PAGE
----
Old Dominion University and Eastern Virginia Medical School plan to study a potential partnership to create Virginia's first school of public health.
ODU issued a request for proposals this week seeking a consultant to conduct the study, funded by a $125,000 appropriation approved by the General Assembly in February.
ODU and EVMS have operated a joint master's degree program in public health since 1999. The study will include an assessment of that program and other health-related courses and programs offered by the two Norfolk schools that could be incorporated into the proposed new school.
The study will also assess the projected demand for graduates with degrees in public health, including the expected impact of changes dictated by the federal Affordable Care Act.
The field of public health focuses on protecting and improving the health of entire communities through education, promotion of healthy lifestyles and research on disease and injury prevention.
There are no schools of public health in Virginia. The nearest ones are at the University of North Carolina, George Washington University, the University of Maryland, Johns Hopkins University, West Virginia University and East Tennessee State University.
Creating a school would be a big leap beyond the existing joint master's degree program, leaders at ODU and EVMS said.
The degree program is focused on training public-health practitioners. Expanding it into a school would require adding a substantial research component, said Donald Combs, vice president and dean of the school of health professions at EVMS.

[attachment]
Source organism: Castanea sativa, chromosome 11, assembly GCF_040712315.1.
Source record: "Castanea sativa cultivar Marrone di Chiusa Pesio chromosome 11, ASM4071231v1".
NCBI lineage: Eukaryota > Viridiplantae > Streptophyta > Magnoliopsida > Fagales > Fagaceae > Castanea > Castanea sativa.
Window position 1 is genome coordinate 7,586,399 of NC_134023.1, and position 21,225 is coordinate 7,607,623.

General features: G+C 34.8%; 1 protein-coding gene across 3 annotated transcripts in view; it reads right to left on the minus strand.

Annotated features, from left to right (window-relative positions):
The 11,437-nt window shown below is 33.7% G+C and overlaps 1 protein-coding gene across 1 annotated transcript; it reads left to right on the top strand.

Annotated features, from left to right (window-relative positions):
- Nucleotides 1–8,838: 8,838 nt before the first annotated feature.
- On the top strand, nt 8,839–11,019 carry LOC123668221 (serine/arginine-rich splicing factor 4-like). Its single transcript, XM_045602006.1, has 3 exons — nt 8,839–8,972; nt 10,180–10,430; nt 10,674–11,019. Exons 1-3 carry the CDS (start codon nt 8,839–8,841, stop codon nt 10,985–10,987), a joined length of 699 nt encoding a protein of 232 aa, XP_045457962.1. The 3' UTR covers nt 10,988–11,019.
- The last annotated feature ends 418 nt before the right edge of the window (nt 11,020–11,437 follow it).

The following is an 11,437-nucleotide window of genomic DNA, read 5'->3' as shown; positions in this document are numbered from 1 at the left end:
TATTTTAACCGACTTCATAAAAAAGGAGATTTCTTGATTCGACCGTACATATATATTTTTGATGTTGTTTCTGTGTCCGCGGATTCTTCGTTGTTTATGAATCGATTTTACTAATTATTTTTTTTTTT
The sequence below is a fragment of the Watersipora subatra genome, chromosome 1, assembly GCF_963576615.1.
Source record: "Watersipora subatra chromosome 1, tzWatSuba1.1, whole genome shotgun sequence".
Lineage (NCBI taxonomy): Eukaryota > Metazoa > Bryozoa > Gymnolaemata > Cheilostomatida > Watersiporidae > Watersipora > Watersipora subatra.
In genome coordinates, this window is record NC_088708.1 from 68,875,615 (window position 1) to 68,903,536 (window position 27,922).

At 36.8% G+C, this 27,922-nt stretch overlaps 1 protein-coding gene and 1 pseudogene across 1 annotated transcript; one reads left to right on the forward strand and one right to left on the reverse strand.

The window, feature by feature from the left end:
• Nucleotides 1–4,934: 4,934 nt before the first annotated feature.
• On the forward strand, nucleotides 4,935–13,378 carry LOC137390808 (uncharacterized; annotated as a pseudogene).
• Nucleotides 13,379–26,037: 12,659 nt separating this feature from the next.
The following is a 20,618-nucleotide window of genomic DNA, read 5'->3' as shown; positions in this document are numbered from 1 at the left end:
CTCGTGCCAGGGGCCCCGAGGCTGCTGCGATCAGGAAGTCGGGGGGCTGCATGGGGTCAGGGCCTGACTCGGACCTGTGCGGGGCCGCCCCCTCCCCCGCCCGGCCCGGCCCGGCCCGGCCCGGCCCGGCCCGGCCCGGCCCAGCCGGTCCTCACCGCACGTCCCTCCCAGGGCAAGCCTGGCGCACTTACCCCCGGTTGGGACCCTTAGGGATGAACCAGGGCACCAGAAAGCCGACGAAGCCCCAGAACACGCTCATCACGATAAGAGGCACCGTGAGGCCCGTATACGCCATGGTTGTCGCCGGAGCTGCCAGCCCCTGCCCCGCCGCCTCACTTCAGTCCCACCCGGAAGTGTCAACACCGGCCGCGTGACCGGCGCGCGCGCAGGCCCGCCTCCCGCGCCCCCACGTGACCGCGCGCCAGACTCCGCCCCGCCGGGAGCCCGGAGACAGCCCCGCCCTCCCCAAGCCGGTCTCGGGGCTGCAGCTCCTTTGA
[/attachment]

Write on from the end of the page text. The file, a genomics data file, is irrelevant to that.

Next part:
The research might address problems that are particularly important locally - such as obesity and diabetes - as well as the harm caused by smoking, maternal and child health, and poor access to health care in rural areas, said Combs and Shelley Mishoe, dean of health sciences at ODU.
"What is missing in Virginia is an academic institution that focuses on those sorts of issues, not only from the point of view of training, but really develops a very robust enterprise," Combs said. "We think the need for that in Virginia is substantial."
A school of public health could be an epicenter for a communitywide assault on pressing health problems, Mishoe said.
"It's clear that population-based approaches are needed because we spend so much as a country on health care, and our outcomes aren't adequate," she said. "We're not making enough headway."
Funding will be a key issue. Mishoe estimated that the proposed school would require about 35 faculty members.
Proceeding on a separate track, funded by a $200,000 state appropriation, is a study of a possible merger between EVMS and the College of William & Mary.
The two schools have adopted a go-slow approach to that idea, expressing concerns about financial resources, differences in rankings between the two schools, and the lack of a "compelling vision" for a merger.
"On reflection, both institutions realized that we needed to have our faculty come together and understand one another and identify some concrete collaborative opportunities," Combs said.
The result could be anything from a memorandum of understanding to an outright merger, he said.
Still another legislative proposal to study a potential ODU-EVMS merger stalled in a House of Delegates committee last year.
Bill Sizemore, 757-446-2276, email@example.com